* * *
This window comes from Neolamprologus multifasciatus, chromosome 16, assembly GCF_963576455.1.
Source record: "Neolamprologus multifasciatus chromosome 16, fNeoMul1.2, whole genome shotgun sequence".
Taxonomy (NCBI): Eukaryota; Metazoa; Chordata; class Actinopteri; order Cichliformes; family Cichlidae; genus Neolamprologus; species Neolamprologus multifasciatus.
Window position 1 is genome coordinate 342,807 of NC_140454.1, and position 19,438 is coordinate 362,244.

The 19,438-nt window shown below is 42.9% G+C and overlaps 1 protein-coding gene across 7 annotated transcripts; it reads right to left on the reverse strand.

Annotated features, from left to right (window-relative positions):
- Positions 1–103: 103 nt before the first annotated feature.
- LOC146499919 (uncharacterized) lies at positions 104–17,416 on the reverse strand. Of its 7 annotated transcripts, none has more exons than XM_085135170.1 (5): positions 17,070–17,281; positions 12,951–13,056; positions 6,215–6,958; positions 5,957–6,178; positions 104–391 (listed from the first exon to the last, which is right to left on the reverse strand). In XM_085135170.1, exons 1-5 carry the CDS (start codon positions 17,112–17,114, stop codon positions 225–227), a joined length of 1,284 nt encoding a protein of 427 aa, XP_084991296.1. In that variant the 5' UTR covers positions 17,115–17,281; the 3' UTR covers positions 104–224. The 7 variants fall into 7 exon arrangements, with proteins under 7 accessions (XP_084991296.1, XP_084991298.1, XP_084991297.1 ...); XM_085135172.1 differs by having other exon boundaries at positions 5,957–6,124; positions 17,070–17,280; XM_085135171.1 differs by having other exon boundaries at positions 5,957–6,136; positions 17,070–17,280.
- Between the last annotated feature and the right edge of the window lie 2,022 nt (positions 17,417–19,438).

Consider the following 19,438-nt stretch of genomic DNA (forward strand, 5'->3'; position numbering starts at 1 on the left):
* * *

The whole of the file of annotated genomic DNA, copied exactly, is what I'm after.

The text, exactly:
This window comes from Neolamprologus multifasciatus, chromosome 16, assembly GCF_963576455.1.
Source record: "Neolamprologus multifasciatus chromosome 16, fNeoMul1.2, whole genome shotgun sequence".
Taxonomy (NCBI): Eukaryota; Metazoa; Chordata; class Actinopteri; order Cichliformes; family Cichlidae; genus Neolamprologus; species Neolamprologus multifasciatus.
Window position 1 is genome coordinate 342,807 of NC_140454.1, and position 19,438 is coordinate 362,244.

The 19,438-nt window shown below is 42.9% G+C and overlaps 1 protein-coding gene across 7 annotated transcripts; it reads right to left on the reverse strand.

Annotated features, from left to right (window-relative positions):
- Positions 1–103: 103 nt before the first annotated feature.
- LOC146499919 (uncharacterized) lies at positions 104–17,416 on the reverse strand. Of its 7 annotated transcripts, none has more exons than XM_085135170.1 (5): positions 17,070–17,281; positions 12,951–13,056; positions 6,215–6,958; positions 5,957–6,178; positions 104–391 (listed from the first exon to the last, which is right to left on the reverse strand). In XM_085135170.1, exons 1-5 carry the CDS (start codon positions 17,112–17,114, stop codon positions 225–227), a joined length of 1,284 nt encoding a protein of 427 aa, XP_084991296.1. In that variant the 5' UTR covers positions 17,115–17,281; the 3' UTR covers positions 104–224. The 7 variants fall into 7 exon arrangements, with proteins under 7 accessions (XP_084991296.1, XP_084991298.1, XP_084991297.1 ...); XM_085135172.1 differs by having other exon boundaries at positions 5,957–6,124; positions 17,070–17,280; XM_085135171.1 differs by having other exon boundaries at positions 5,957–6,136; positions 17,070–17,280.
- Between the last annotated feature and the right edge of the window lie 2,022 nt (positions 17,417–19,438).

Consider the following 19,438-nt stretch of genomic DNA (forward strand, 5'->3'; position numbering starts at 1 on the left):